In reaching its decision, the Supreme Court found that there is a “creditor duty” which is sufficiently established and well founded (although there was no consensus reached as to the use of this term, with two of judges preferring to use the phrase “the rule in West Mercia”, after the 1988 leading case). As to when the creditor duty arises, the majority view of the Supreme Court was that this occurs when the directors know, or ought to know, that the company is (i) insolvent, or (ii) bordering on insolvency, or (iii) there is a probability of an insolvent liquidation or administration.
The Supreme Court was clear that the creditor duty is not a free-standing duty owed to creditors (rather than the company) as distinct from the directors’ duty (as codified in Section 172(1) of the Companies Act 2006) to act in a way that the directors consider, in good faith, would be most likely to promote the success of the company for the benefit of its members as a whole. Rather, when the creditor duty arises, the directors’ duty to act to promote the success of the company is modified and extended so as to include the interests of the company’s creditors as a whole.
The relevant weight that the directors ought to give to the interests of the shareholders on the one hand and the creditors on the other, will depend on the circumstances. Where the likelihood of insolvency is understood to be only temporary (for example, in a cash flow shortage expected to be resolved promptly), the balance is likely to weigh more heavily towards the shareholders than creditors. By contrast, where the financial situation is so severe that there is no “light at the end of the tunnel” and insolvent liquidation or administration is unavoidable and inevitable, then the interests of the shareholders will fall away entirely and the interests of creditors will become of paramount concern. This reflects the economic reality of the situation that, on insolvency, the creditors’ interests diverge from those of the shareholders and it is the creditors who, per Lord Briggs, “have the most skin in the game”. This balancing exercise will be fact sensitive and will depend upon “what the directors reasonably regard as the degree of likelihood that a proposed course of action will lead the company away from threatened insolvency”.
What does this mean for directors?
While the company is financially stable and solvent and there are no known future events or circumstances which may jeopardise this, the directors owe their primary duty to the body of shareholders. That is not to say that the position of creditors can be ignored. The need for directors to give consideration to the position of creditors on a day to day basis is, to a certain degree, woven in to the fabric of section 172(1) CA 2006 in that the provision imposes a duty on directors to promote the success of the company for the benefit of its members as a whole and in doing so, have regard (amongst other things) to the needs of its employees and the need to foster the company’s relationships with its suppliers and customers, all of which may be creditors. The success of the company for the benefit of its members therefore naturally requires some consideration of creditors, in addition to the company’s other stakeholders.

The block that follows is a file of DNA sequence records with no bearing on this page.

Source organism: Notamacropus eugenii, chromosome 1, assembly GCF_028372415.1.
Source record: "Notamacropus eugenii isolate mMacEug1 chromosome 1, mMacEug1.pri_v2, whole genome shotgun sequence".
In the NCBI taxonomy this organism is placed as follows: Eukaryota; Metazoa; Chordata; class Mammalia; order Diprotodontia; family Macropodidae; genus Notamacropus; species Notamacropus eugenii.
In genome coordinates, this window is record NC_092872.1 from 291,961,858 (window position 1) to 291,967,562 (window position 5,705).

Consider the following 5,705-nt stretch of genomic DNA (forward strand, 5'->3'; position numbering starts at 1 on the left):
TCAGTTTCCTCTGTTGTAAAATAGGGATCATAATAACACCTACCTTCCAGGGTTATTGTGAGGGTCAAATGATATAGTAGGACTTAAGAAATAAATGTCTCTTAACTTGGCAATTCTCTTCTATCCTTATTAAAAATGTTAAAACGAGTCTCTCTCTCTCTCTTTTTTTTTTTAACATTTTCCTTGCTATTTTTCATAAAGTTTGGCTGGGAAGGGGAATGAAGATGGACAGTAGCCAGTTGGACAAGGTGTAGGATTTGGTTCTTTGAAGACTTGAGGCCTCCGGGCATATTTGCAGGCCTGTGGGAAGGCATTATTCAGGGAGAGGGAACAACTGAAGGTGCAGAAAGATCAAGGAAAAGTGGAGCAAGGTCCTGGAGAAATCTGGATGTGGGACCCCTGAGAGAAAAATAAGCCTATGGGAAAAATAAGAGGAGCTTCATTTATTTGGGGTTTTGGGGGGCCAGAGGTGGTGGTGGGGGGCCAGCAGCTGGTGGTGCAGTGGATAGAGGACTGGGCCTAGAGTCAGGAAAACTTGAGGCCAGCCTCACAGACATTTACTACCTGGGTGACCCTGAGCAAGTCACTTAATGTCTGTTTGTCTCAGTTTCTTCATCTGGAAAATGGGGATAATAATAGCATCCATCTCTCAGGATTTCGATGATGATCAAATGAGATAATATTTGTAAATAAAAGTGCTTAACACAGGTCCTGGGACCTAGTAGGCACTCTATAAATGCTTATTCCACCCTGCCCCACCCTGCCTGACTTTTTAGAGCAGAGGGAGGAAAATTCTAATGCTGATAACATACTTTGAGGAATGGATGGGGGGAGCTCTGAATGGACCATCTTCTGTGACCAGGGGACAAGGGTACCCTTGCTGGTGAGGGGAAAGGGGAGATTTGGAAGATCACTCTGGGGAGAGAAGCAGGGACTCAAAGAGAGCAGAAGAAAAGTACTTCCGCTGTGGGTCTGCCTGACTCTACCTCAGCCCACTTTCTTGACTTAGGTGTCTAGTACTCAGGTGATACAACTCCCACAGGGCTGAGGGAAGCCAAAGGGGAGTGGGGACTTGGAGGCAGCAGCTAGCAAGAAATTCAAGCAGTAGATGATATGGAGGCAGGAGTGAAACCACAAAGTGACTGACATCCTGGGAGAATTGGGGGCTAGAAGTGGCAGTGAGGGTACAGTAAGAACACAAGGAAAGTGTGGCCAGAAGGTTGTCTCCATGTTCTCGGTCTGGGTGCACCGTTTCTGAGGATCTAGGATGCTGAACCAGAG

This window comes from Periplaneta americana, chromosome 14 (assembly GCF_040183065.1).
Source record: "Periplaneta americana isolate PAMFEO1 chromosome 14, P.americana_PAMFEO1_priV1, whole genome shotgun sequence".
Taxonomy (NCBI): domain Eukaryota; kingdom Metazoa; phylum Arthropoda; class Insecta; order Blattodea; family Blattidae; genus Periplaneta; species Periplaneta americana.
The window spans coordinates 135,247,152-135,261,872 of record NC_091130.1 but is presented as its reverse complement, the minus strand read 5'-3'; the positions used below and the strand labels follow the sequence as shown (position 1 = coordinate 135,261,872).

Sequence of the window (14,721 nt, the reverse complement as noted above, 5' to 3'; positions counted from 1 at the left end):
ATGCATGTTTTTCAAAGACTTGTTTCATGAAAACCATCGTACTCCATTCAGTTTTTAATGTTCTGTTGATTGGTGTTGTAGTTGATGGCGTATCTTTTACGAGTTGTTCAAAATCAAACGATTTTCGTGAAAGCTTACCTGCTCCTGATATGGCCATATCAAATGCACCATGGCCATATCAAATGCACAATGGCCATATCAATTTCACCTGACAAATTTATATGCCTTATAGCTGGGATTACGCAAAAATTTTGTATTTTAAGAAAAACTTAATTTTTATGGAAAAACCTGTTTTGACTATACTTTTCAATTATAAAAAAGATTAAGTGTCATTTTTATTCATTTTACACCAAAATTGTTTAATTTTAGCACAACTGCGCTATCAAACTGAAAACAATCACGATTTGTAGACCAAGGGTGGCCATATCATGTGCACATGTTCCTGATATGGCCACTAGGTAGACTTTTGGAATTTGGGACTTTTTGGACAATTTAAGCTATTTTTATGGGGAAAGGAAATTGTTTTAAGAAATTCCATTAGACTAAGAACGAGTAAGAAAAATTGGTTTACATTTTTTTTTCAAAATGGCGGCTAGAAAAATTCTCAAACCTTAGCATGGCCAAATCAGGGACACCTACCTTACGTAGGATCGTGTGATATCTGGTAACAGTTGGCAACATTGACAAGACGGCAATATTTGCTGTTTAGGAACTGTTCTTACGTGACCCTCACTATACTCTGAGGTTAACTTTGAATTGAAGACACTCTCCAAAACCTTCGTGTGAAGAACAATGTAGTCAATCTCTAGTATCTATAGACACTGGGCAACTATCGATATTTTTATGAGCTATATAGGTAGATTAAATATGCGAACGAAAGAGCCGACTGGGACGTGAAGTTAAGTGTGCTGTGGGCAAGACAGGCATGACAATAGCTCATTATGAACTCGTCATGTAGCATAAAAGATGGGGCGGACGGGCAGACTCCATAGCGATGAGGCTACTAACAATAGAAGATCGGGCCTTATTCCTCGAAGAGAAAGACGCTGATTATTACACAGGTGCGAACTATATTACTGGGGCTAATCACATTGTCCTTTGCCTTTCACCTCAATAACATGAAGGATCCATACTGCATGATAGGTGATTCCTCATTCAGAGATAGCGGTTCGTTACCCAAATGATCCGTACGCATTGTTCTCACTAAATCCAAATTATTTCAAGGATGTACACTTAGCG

However, at the point at which a company is financially distressed, insolvent or is bordering on insolvency, or where an insolvent liquidation or administration is probable, the creditor duty arises and the directors must consider creditors’ interests. The degree of weight to place on the creditors’ interests must be driven by the directors’ assessment of the company’s current and likely future financial position.
It is important that directors are aware that the creditor duty, once triggered, cannot be overridden or removed by a resolution of the company’s shareholders.
The practical message, said Lady Justice Arden, is that directors need to ensure they have access to reliable information as to the company’s financial health: “The company must maintain up to date accounting information itself although it may instruct others to do so. Directors can and should require the communication to them of warnings if the cash reserves or asset base of the company have been eroded so that creditors may or will not get paid when due… In addition, directors can these days without much difficulty undertake appropriate training about their responsibilities, and about the penalties if they disregard them”.
More than ever, it is important that the directors carefully manage the interests of each of the company’s stakeholders, and where those interests conflict (or potentially conflict) the directors will need to determine, based on the facts of each case and the current and anticipated future financial position of the company, whose interests should be given higher regard and prioritised.
In addition, directors should ensure that, where a company is experiencing financial distress or future uncertainty, they obtain appropriate professional advice.